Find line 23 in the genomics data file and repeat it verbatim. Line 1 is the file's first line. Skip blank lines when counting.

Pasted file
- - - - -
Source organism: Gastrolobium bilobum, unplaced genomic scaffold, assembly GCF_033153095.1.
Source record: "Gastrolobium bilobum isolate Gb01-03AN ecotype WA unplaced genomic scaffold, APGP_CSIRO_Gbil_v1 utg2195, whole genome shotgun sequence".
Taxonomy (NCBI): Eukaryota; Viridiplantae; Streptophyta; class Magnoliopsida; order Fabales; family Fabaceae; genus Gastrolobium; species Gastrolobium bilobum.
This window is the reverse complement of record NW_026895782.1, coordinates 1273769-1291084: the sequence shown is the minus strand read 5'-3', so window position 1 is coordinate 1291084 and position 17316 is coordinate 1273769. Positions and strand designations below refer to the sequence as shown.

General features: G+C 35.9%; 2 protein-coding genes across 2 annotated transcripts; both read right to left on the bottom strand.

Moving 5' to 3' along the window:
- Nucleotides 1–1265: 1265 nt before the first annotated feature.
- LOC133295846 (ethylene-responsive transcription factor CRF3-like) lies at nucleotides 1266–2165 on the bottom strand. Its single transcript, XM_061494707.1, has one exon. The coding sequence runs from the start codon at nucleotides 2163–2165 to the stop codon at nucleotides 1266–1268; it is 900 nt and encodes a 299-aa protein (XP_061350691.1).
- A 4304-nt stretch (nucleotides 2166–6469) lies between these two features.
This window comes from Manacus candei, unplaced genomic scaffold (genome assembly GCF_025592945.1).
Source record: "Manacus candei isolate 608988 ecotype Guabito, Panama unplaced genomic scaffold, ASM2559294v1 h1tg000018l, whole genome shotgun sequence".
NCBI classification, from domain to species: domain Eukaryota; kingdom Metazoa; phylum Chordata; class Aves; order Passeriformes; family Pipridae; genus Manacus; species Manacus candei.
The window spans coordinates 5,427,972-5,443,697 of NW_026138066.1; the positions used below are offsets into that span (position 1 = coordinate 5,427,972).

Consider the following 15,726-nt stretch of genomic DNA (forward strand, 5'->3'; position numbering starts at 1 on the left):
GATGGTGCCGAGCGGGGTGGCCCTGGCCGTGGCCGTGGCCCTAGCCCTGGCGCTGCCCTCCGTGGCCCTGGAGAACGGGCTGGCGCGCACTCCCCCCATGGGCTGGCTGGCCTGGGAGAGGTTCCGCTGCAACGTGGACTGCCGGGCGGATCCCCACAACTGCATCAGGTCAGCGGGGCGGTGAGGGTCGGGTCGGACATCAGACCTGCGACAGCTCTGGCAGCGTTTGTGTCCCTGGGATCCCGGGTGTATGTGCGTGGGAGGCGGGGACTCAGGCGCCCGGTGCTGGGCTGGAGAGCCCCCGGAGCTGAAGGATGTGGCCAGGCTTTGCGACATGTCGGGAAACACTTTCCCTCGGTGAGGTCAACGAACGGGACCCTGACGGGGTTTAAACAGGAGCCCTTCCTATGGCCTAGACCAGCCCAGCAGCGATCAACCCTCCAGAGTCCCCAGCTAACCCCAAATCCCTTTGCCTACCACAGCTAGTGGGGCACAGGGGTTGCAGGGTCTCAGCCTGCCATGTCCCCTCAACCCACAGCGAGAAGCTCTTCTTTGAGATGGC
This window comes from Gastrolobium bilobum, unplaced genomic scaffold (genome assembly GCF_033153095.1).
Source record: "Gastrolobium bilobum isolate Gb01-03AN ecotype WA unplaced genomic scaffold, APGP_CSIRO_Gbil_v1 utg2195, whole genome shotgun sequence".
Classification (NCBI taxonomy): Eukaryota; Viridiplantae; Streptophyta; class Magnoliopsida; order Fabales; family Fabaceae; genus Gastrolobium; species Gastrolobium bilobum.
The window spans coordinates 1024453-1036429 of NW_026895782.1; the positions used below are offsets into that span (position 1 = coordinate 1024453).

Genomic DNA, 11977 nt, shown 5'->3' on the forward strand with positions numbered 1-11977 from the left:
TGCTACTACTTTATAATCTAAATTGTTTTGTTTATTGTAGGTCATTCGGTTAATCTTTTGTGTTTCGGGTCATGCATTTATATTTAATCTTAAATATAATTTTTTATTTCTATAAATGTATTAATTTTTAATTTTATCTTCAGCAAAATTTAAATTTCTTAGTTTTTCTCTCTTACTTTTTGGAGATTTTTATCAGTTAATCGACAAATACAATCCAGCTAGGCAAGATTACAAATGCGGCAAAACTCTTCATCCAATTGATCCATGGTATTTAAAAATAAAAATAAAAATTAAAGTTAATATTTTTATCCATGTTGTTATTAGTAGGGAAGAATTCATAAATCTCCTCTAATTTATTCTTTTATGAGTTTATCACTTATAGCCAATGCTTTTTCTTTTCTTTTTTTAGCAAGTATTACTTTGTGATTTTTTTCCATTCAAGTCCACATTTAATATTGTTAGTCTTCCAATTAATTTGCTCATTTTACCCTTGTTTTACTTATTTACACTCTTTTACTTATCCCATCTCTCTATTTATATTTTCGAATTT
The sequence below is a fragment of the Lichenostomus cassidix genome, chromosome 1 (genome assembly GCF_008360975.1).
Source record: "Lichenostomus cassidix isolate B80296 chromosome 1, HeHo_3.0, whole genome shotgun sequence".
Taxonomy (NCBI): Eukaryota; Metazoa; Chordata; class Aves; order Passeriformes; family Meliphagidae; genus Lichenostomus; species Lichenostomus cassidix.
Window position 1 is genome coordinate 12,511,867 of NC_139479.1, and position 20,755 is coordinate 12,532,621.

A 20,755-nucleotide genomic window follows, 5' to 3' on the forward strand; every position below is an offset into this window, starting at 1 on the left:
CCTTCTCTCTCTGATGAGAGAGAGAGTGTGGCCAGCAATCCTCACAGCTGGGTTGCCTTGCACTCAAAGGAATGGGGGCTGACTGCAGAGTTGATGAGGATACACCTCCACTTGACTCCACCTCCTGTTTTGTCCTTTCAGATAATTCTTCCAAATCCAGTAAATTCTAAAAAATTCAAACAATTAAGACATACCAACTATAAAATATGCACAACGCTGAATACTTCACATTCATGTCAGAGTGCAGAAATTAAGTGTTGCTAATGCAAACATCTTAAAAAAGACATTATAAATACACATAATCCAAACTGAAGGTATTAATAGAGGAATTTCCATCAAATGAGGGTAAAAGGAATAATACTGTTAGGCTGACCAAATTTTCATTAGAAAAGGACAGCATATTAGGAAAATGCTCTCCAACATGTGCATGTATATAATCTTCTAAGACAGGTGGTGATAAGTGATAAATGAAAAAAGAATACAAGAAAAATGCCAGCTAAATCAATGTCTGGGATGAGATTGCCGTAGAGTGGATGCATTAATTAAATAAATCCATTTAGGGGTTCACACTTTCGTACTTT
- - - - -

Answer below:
Source record: "Lichenostomus cassidix isolate B80296 chromosome 1, HeHo_3.0, whole genome shotgun sequence".